By Teachers, For Teachers
May 29--When Jonathan Garcia moved to the United States from Mexico City two years ago, the language barrier was nearly intolerable.
"When you come here and you don't know English, it's so hard," he said. "I used to cry sometimes because I couldn't understand anybody."
Now a senior at River Valley High School, the 19-year-old smiled proudly last week as he was recognized as being no longer an English language learner but fluent English proficient. Friends, family members and educators gathered at the school library to cheer on Garcia and 31 of his peers as they received medals and certificates of their reclassification at the annual ceremony.
"It's just amazing how someone coming, not knowing any English at all, could get up just like that. He worked hard," said Garcia's stepmother, Rosa Young. "His confidence improved; he has a better outlook. And at least he knows he can be the same as the other kids."
Every year, hundreds of students walk through the doors of Yuba-Sutter schools not knowing English. Some are recent immigrants and others live in families who at home only speak in their native tongues such as Punjabi, Spanish and Hmong.
Most are usually placed into English language development classes, commoly called ELD, where teachers focus particular attention on improving English reading, writing and speaking skills. Students must prove proficiency to advance through the classes and finally achieve reclassification.
When they do, for many it's as significant an accomplishment as high school graduation, said ELD coordinator Yesenia Leon.
"We have so many kids waiting for this moment," she said. "We changed part of their American dream, to be a mainstream student."
Senior Gurnam Sunny said his parents moved to the United States from India three years ago in hopes of giving their children a better life and educational opportunities.
"My dad has always told me you can be anything you want to be," said Sunny, 18.
He finished the ELD program in two years and will start at Sacramento State this fall, pursuing a bachelor's degree in biochemistry as he works toward an eventual pharmacy doctorate.
"The English language is still a challenge to me, but I will continue to work hard," Sunny told his peers at the ceremony. "I know my pathway will be full of challenges, but I will get there one day."
To reclassify as "fluent English proficient" instead of an English learner, a student must score high on the state standards and English language development tests, get a C or better in English language arts and pass the English portion of the California High School Exit exam.
At River Valley, 130 students -- about 10 percent of the student population -- are in ELD. Of those, about 28 percent have been in the United States for at least six years, compared to a state average of 52 percent. The majority of them reclassify before graduation.
Senior Jesse Villegas, 17, is now proud to be in that group. Born in Gridley and raised in a Spanish-speaking home, he spent much of high school in ELD, although he never understood why.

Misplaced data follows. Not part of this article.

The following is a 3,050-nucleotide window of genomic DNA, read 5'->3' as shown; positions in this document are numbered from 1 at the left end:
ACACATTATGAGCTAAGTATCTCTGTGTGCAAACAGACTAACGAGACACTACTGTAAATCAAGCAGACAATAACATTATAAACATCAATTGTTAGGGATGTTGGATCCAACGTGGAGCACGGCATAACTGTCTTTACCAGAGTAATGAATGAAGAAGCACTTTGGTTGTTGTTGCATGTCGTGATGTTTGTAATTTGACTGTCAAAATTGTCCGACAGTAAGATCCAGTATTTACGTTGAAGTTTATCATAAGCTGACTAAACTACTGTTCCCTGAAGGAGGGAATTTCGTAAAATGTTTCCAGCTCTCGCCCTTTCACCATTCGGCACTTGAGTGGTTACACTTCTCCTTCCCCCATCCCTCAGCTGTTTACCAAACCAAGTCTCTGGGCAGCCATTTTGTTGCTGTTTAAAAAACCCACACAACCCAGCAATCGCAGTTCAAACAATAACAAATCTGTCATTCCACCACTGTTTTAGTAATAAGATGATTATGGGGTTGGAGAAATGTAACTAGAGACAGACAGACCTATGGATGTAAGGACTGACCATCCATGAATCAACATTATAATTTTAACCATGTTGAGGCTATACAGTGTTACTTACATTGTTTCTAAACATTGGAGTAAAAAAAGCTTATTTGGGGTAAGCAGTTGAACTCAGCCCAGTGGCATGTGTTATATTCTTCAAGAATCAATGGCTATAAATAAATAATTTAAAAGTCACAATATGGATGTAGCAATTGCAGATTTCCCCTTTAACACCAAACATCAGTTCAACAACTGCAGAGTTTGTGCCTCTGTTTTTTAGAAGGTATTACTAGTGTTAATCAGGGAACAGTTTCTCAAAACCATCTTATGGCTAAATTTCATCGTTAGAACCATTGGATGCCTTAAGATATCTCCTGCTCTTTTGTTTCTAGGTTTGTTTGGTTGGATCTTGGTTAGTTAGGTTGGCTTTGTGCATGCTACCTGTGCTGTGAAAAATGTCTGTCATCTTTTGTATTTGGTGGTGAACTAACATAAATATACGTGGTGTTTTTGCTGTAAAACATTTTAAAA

"I always thought it was for people who came from a different country," he said. "But I think I was meant to be in ELD. It taught me a lot more than English."
Sophomore Parminder Dayal, 16, figured he was doomed to spend all of high school in ELD, after moving to the United States from Rajasthan, India, in 2005.
"When I came, I didn't know anything so I just gave up," he said. "It took me seven years to get out."
Last year, a friend's reclassification gave him the spark he desperately needed.
"When I tried, I got this in less than six months," he said. "I feel proud. I never thought this would happen."
For many years, Christopher Zamora moved back and forth between the United States and Mexico, and he remembers the language barrier was a major struggle in class and around his friends.
"It's frustrating. You want to express your feelings and you can't," said Zamora, 16. "You feel like you are kicked out of the social life."
Now a junior, Zamora said he threw himself into his studies to change his situation as quickly as possible.
His classmate Ahmad Abdul knows the feeling.
He was born in Afghanistan and spent most of his life in Russia before immigrating to the United States when he was 16. He was fluent in Russian, Farsi and Urdu but that was of little use in his United States high school classes.
"I couldn't say one word," Abdul said.
In ELD, he and his teachers used improv to communicate, relying on hand motions and pictures to try to understand one another. He grew more proficient every day, and he grinned at the ceremony as he received his medal of reclassification two years after he started.
"I feel a little different than when I first came," he said. "I don't know how to thank my teachers."
CONTACT Ashley Gebb at firstname.lastname@example.org or 749-4783. Find her on Facebook at /ADagebb or on Twitter at @ADagebb.